"Forth builds on this existing scholarship to contribute something wholly new to the literature. Through his investment in the history of emotions, his fascination with the literal substance of fat, and the extraordinary temporal and geographic scope of the book, Forth produces something quite unique. . . . Forth uses an extraordinary variety of sources, from ancient artifacts to eighteenth-century political cartoons and paintings, and from colonial travelogues to weight loss advice books from the early twentieth century. . . . In excavating this story of how we have come to modern stereotypes about fatness, the work still to be done is clear. Forth opens up the possibility for that future research with this fascinating and original take on the evolving meanings of fatness in European history that complicates both popular and historical assumptions.”
Social History of Medicine
"With his lucid ‘historical reflections,’ Forth . . . paints an intriguing picture, which expands the existing interpretations of this period of time, well labored-upon in the historiography on fatness,
both in scope and depth. In this sense, his approach . . . remains a groundbreaking contribution."
Sander Gilman, author of "Fat: The Biography"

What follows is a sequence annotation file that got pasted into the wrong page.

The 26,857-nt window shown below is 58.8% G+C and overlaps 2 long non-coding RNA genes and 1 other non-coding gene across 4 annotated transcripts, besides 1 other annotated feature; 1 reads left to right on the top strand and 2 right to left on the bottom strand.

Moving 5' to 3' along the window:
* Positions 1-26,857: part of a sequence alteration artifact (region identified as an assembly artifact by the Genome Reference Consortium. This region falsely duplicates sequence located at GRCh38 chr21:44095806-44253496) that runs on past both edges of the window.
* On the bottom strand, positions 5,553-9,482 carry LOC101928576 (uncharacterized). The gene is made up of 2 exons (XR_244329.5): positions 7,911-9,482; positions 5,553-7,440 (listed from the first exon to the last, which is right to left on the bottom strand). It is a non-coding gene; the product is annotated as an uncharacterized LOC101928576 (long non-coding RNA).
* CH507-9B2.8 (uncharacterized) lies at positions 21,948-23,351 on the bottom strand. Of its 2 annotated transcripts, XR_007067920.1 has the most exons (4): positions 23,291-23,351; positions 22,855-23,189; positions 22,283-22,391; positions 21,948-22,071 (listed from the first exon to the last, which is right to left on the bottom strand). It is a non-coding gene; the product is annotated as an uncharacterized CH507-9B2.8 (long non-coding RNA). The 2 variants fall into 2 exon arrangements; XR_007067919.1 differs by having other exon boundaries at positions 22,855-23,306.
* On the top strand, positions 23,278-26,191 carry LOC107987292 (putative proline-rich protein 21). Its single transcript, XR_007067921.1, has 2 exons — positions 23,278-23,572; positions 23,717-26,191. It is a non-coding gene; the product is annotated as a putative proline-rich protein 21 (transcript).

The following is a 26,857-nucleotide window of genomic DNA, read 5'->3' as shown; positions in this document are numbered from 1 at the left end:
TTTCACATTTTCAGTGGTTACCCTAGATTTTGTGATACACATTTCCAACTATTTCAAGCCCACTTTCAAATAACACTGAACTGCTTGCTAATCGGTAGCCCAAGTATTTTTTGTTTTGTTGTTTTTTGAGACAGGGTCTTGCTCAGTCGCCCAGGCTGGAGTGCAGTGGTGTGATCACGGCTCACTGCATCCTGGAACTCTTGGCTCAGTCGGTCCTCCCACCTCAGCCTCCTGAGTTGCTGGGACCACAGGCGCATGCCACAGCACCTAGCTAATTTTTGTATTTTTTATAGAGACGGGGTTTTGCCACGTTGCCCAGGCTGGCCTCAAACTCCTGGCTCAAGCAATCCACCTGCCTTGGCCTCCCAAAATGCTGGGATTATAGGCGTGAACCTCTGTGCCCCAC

Fat is the definitive overview of what bodily excess means and has meant in Western society. . . . Forth’s dramatic account of how we got to this point, written with grace and a touch of irony, points out that no other bodily state, not sexual orientation, not addiction, not mental illness, remains so totally demonized as the world of the XXXXL. A vital and critical addition to the cultural history of the body by a master of the genre.”
Joanna Bourke, author of "The Story of Pain" and "What It Means to Be Human"
"Forth is a myth buster. This is the book to read if you are wondering why people in the West are so obsessed with fat."
Peter N. Stearns, author of "Fat History"
"This is a distinctive and ambitious analysis, tracing body imagery from the classical period to the present and offering a striking argument about the relevance of past standards to contemporary debates. The book also offers a strong case for the interconnections between historical and scientific assessments."
Choice
"One of the more common preconceptions in the history of the human body is that, before the modern era, being fat was an outward sign of wealth and status. In this wide-ranging and well-researched volume, Forth puts this simple assumption to rest. He illustrates in ample detail the ambivalent attitudes toward fat and obesity that echoed throughout Western history. Simply put, fatness could be a signifier of wealth and leisure, but it could equally connote sloth and indolence. As the author suggests, transcending this ambivalence often has characterized the West’s relationship to the body, especially in the modern capitalist era. How can Westerners strive to emulate Spartan-like fitness and athleticism, for example, and, at the same time, fulfill natural and manufactured desires to consume? This book incorporates not only a wealth of research into ancient, medieval, and early modern sources but also a healthy familiarity with ethnographic studies and sociological theory. . . . This is a thoughtful and thought-provoking book. Recommended."
For more information, or to order this book, please visit https://www.press.uchicago.edu